Päivi Nerg congratulated the new citizens of Finland and reminded attendees that gaining citizenship is not easy, requiring several years of living in Finland, the ability to earn a living and the passing of a Finnish language exam. Nerg hopes that the new citizens take pride in being Finnish, and characterised "Finnishness" as a feeling of togetherness shared by the people of Finland. Despite the recent changes in the country's social and political climate, Finland remains one of the safest countries in Europe, and together we must put an end to hate speech and racism.
Seppo Lehtinen, Chair of the City Council, presented the awards for the New Citizen of Turku, Berhan Ahmad, and the Multicultural Acts – the church's bold and visible efforts last autumn when the number of asylum seekers soared, and the everyday multiculturalism of Turku Market Hall. In addition to this, the celebration honoured Ismo Söderling for his long career in the management of the immigration institute, a position from which he retired last year.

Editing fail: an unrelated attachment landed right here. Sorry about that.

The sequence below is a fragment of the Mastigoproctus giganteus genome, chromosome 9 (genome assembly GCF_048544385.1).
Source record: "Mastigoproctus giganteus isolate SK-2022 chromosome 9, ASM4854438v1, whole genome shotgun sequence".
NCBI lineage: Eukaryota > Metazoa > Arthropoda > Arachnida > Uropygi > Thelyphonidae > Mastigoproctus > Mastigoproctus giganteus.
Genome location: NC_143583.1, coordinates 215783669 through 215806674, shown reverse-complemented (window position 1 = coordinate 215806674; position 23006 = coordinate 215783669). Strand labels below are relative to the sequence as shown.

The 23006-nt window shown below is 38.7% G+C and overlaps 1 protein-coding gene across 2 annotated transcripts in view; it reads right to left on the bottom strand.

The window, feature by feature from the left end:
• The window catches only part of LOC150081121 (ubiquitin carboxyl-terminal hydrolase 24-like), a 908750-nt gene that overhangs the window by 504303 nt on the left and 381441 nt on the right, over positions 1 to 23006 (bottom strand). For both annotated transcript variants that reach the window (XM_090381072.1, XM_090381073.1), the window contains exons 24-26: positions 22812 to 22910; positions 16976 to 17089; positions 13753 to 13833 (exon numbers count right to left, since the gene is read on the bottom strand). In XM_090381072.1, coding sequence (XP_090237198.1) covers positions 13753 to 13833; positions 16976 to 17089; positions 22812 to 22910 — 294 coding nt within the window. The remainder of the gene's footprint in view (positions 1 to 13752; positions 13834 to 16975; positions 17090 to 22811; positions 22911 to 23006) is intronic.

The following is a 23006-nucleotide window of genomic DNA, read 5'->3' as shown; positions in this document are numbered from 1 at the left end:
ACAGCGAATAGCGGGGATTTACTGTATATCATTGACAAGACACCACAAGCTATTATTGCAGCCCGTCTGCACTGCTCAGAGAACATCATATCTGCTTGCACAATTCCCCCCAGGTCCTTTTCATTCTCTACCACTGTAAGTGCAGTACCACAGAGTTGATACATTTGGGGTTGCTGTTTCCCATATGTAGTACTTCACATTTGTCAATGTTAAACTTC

In his speech, Turku City Council member Muhis Azizi, who received the New Citizen of Turku award in 2014, shared the story of how he became a Finnish citizen. Having spent his childhood living stateless in a refugee camp, Finland offered Muhis both asylum and citizenship – a real lottery win.
The celebration also included performances by the Namikatse sextet and the Åbolly Dancers. The event was hosted by Maisa Niemi and Lauri Ryyppö, who are this year’s ‘Turun Flikka’ (Turku Girl) and ‘Turun Poika’ (Turku Boy).
The celebration was a joint event between the municipalities in the Turku region for congratulating the more than 400 residents of Kaarina, Lieto, Masku, Mynämäki, Naantali, Nousiainen, Raisio and Turku who received Finnish citizenship last year.